In FIG. 1, a wireless tether is depicted in the context of protecting a portable article. A person 10 is engaged at counter 12, such as by being involved in a transaction taking place there. Thief 14 has picked up the luggage 16 of person 10 and is stealing it. Person 10, however, has placed in his luggage 16 a transmitter module 100 which periodically transmits a coded identification signal including a coded value. This low-power transmitted identification signal has a limited transmission range R. Person 10 has on his person, receiver module 200 which includes a receiver for receiving a coded identification signal and if that coded identification signal is present, receiver 200 is satisfied and takes no action. So long as transmitter module 100 and receiver module 200 are within the transmitter range R of each other, e.g., so long as luggage 16 including transmitter module 100 is within range boundary 18, the identification signals transmitted by transmitter module 100 will be received by receiver module 200 and will be detected as being present.
When, however, thief 14 removes luggage 16 further than the range boundary 18, receiver module 200 will no longer receive the identification signal being transmitted by transmitter module 100. This lack of identification signal is detected in receiver module 200 and, if it persists for a predetermined length of time, will cause an alarm in receiver module 200 to be initiated. The alarm could include an audible alarm or a visual alarm, such as a flashing light, or it may activate a vibrator, any one of the foregoing being sufficient to alert person 10 that his luggage 16 is being removed.
It is noted that the identification signal transmitted by transmitter module 100 includes a particular coded value which is predetermined for that transmitter module, i.e. it is a value that has been preset by the manufacturer or by the user. Receiver module 200 has been preprogrammed with that identical coded value and so receiver module 200 will detect the presence only of transmitter module 100 which has stored therein the coded value corresponding to that stored in the receiver module, i.e. the one that has been preset by the manufacturer or by the user. This requirement for a correspondence of preset identification signal coded values provides an added measure of security because receiver module 200 will only detect transmitter module 100; it will not respond to a different transmitter as could easily happen where the coded value is not fixed but is established when the receiver is initialized by a value received after it is first turned on. If the coded value of the receiver is established when it is turned on, the receiver could respond to a nearby transmitter other than the one associated with the user of that receiver. Preset coded values further provide the capability for multiple wireless tethers including multiple transmitter-receiver sets to be employed in close proximity to each other owing to the relatively large number of different preselected coded values that may be established for each transmitter-receiver set.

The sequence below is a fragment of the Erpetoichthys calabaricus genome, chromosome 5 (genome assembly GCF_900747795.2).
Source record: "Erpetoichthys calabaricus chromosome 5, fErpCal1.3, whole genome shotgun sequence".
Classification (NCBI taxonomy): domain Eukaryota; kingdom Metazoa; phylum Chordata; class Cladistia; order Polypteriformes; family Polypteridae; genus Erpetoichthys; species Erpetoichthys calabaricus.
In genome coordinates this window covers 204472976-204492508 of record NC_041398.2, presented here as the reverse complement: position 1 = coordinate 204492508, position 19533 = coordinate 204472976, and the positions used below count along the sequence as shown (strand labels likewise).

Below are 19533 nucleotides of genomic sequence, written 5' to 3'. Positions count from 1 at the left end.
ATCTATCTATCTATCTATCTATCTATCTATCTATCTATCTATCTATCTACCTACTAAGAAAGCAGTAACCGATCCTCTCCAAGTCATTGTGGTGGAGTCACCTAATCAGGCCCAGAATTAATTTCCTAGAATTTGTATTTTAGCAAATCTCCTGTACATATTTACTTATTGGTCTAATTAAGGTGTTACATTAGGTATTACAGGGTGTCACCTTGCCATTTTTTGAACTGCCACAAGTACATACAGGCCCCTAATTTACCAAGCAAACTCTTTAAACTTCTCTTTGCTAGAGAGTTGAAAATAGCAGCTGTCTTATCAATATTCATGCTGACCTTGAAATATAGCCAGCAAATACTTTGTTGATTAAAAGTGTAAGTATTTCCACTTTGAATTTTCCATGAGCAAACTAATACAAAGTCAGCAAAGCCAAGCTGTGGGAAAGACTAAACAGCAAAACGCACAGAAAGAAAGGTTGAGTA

In FIG. 2 is shown an embodiment of a wireless tether including two transmitter modules 100A, 100B and receiver module 200. Transmitter module 100A is carried by child 20 and is in radio frequency communication with receiver module 200 so long as child 20 is within transmitter range R. If child 20 crosses over the transmitter range R boundary 24, for example, as to go near the dangerous roadway 26, transmitter module 100A and receiver module 200 are no longer within transmission range R and receiver module 200 detects the absence of the transmitted identification signal coded value from transmitter module 100A and sounds an alarm in house 30. Similarly, transmitter module 100B which has a different identification signal coded value from that of transmitter module 100A, is attached to dog 22 and in communication with receiver module 200. If dog 22 goes beyond range boundary 24 and thus out of transmitter range R between transmitter module 100B and receiver module 200, then receiver module 200 detects the absence of the identification signal coded value from transmitter module 100B and sounds the alarm in house 30.